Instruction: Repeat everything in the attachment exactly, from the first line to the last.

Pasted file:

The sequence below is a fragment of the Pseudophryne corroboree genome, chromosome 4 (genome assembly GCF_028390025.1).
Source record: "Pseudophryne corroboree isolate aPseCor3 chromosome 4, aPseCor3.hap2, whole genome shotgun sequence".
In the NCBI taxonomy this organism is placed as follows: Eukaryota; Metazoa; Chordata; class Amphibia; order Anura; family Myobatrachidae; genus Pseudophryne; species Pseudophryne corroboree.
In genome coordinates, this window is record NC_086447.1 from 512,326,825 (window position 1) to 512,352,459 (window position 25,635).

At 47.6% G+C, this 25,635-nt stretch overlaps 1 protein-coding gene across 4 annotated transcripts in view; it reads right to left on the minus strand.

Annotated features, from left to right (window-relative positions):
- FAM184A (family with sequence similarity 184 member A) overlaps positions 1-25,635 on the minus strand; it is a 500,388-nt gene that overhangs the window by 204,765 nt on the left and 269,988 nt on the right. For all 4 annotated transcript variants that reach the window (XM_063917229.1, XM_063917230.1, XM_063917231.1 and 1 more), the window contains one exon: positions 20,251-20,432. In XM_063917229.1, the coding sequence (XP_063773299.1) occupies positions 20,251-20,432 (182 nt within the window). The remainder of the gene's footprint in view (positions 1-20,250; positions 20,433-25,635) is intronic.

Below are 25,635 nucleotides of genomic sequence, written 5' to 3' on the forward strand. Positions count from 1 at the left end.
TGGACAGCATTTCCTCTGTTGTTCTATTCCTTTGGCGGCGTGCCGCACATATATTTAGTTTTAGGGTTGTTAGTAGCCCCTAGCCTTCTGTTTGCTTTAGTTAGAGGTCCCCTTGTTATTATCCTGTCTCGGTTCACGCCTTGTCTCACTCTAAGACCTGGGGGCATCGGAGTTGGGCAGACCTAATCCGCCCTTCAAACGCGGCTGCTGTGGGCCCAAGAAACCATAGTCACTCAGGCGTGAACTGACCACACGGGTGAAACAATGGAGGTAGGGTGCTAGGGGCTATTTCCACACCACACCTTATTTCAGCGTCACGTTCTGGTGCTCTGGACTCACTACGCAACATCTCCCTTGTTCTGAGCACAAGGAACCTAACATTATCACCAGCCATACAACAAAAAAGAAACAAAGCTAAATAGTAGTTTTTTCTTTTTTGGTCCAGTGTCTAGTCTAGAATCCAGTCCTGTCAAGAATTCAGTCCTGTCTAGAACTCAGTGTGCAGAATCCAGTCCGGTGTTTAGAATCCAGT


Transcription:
The sequence below is a fragment of the Pseudophryne corroboree genome, chromosome 4 (genome assembly GCF_028390025.1).
Source record: "Pseudophryne corroboree isolate aPseCor3 chromosome 4, aPseCor3.hap2, whole genome shotgun sequence".
In the NCBI taxonomy this organism is placed as follows: Eukaryota; Metazoa; Chordata; class Amphibia; order Anura; family Myobatrachidae; genus Pseudophryne; species Pseudophryne corroboree.
In genome coordinates, this window is record NC_086447.1 from 512,326,825 (window position 1) to 512,352,459 (window position 25,635).

At 47.6% G+C, this 25,635-nt stretch overlaps 1 protein-coding gene across 4 annotated transcripts in view; it reads right to left on the minus strand.

Annotated features, from left to right (window-relative positions):
- FAM184A (family with sequence similarity 184 member A) overlaps positions 1-25,635 on the minus strand; it is a 500,388-nt gene that overhangs the window by 204,765 nt on the left and 269,988 nt on the right. For all 4 annotated transcript variants that reach the window (XM_063917229.1, XM_063917230.1, XM_063917231.1 and 1 more), the window contains one exon: positions 20,251-20,432. In XM_063917229.1, the coding sequence (XP_063773299.1) occupies positions 20,251-20,432 (182 nt within the window). The remainder of the gene's footprint in view (positions 1-20,250; positions 20,433-25,635) is intronic.

Below are 25,635 nucleotides of genomic sequence, written 5' to 3' on the forward strand. Positions count from 1 at the left end.
TGGACAGCATTTCCTCTGTTGTTCTATTCCTTTGGCGGCGTGCCGCACATATATTTAGTTTTAGGGTTGTTAGTAGCCCCTAGCCTTCTGTTTGCTTTAGTTAGAGGTCCCCTTGTTATTATCCTGTCTCGGTTCACGCCTTGTCTCACTCTAAGACCTGGGGGCATCGGAGTTGGGCAGACCTAATCCGCCCTTCAAACGCGGCTGCTGTGGGCCCAAGAAACCATAGTCACTCAGGCGTGAACTGACCACACGGGTGAAACAATGGAGGTAGGGTGCTAGGGGCTATTTCCACACCACACCTTATTTCAGCGTCACGTTCTGGTGCTCTGGACTCACTACGCAACATCTCCCTTGTTCTGAGCACAAGGAACCTAACATTATCACCAGCCATACAACAAAAAAGAAACAAAGCTAAATAGTAGTTTTTTCTTTTTTGGTCCAGTGTCTAGTCTAGAATCCAGTCCTGTCAAGAATTCAGTCCTGTCTAGAACTCAGTGTGCAGAATCCAGTCCGGTGTTTAGAATCCAGT